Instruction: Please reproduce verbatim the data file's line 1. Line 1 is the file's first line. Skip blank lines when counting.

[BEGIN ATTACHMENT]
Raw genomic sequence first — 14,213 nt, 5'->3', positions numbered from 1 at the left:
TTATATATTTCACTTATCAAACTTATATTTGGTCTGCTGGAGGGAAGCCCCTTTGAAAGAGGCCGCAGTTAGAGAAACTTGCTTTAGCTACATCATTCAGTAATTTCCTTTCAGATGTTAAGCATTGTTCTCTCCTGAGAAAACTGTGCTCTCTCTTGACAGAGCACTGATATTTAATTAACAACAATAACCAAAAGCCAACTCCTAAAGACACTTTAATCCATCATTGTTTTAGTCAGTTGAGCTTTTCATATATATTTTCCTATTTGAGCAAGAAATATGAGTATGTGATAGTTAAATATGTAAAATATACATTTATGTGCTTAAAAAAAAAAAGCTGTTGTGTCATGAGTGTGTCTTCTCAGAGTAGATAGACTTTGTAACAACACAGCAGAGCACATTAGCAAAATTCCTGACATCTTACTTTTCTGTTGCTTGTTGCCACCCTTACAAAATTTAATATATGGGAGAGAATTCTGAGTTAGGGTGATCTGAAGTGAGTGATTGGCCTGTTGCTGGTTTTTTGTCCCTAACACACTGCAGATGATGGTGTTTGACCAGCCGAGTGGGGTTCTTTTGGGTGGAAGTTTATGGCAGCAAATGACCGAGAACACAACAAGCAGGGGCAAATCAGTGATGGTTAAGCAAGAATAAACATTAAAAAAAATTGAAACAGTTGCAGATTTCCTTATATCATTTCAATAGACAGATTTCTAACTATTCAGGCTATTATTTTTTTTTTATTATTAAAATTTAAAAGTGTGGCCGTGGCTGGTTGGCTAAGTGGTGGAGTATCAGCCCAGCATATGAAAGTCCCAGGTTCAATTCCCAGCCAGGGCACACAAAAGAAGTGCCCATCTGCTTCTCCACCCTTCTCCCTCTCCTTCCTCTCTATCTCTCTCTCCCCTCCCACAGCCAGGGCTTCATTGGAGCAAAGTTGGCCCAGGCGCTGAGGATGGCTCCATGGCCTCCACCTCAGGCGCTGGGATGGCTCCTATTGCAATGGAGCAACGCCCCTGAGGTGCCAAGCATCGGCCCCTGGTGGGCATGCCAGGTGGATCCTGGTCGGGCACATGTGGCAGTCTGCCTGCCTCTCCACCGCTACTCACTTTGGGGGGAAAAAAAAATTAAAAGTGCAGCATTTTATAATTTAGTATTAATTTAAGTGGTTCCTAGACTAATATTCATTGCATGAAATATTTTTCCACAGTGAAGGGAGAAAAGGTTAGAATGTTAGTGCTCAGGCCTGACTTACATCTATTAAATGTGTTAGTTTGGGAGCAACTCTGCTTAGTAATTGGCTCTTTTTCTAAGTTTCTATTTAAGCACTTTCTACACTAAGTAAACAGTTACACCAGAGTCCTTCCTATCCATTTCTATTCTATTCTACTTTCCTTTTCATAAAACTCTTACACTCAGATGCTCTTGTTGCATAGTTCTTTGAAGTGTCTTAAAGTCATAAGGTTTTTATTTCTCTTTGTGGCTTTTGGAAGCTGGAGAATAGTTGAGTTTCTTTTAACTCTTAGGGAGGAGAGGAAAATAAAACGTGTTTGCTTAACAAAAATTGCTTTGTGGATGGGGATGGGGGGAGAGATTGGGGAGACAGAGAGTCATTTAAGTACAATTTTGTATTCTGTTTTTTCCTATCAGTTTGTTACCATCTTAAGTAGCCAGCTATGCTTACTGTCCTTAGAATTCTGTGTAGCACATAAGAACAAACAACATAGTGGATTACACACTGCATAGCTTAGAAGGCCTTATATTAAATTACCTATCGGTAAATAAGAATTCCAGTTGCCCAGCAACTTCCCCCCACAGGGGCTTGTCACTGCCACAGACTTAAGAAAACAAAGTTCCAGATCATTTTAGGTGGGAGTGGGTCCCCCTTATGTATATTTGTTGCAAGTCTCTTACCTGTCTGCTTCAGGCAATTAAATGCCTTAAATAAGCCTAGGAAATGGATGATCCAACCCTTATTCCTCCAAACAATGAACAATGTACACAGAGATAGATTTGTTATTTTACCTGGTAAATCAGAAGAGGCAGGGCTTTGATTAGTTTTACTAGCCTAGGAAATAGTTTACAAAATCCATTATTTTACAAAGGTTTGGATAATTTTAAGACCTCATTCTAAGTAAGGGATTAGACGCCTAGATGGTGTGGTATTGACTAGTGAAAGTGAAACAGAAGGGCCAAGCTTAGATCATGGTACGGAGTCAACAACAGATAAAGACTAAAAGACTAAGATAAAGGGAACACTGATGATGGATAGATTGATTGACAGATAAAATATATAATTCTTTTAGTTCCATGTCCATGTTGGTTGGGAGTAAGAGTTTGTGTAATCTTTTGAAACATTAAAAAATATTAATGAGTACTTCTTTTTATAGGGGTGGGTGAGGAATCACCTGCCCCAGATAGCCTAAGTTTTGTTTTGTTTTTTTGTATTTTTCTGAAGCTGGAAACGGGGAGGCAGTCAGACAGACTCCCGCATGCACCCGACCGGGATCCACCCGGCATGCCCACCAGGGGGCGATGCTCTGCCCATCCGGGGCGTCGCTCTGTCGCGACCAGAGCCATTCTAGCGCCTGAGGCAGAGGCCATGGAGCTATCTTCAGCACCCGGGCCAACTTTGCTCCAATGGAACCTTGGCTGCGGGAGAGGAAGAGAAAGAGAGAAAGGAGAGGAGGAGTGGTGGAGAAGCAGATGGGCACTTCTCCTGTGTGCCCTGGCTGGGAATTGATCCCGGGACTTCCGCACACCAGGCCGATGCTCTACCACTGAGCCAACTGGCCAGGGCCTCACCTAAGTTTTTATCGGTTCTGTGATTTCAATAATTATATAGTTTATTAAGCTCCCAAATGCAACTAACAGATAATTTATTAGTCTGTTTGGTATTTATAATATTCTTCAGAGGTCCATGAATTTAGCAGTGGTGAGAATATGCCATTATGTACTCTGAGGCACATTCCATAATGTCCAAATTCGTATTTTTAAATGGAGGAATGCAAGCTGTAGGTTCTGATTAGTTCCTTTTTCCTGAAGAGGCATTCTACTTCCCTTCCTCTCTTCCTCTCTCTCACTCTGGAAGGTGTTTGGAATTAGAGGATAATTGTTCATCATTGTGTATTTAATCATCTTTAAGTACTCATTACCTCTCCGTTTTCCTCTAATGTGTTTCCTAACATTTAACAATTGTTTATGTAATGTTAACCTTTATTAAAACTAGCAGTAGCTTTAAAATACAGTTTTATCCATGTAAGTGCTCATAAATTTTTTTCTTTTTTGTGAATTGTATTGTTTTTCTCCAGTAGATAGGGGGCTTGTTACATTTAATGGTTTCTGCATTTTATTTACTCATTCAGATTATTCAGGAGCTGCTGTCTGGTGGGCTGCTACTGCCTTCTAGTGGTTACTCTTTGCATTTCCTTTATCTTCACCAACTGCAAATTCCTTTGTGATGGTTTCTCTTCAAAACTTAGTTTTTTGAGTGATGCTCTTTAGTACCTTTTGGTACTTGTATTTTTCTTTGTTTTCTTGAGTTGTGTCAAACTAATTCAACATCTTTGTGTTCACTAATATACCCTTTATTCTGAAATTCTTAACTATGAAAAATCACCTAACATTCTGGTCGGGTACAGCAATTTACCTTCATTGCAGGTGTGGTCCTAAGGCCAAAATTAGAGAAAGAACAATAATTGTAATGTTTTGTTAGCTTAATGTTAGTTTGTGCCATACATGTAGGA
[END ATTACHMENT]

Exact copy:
Raw genomic sequence first — 14,213 nt, 5'->3', positions numbered from 1 at the left: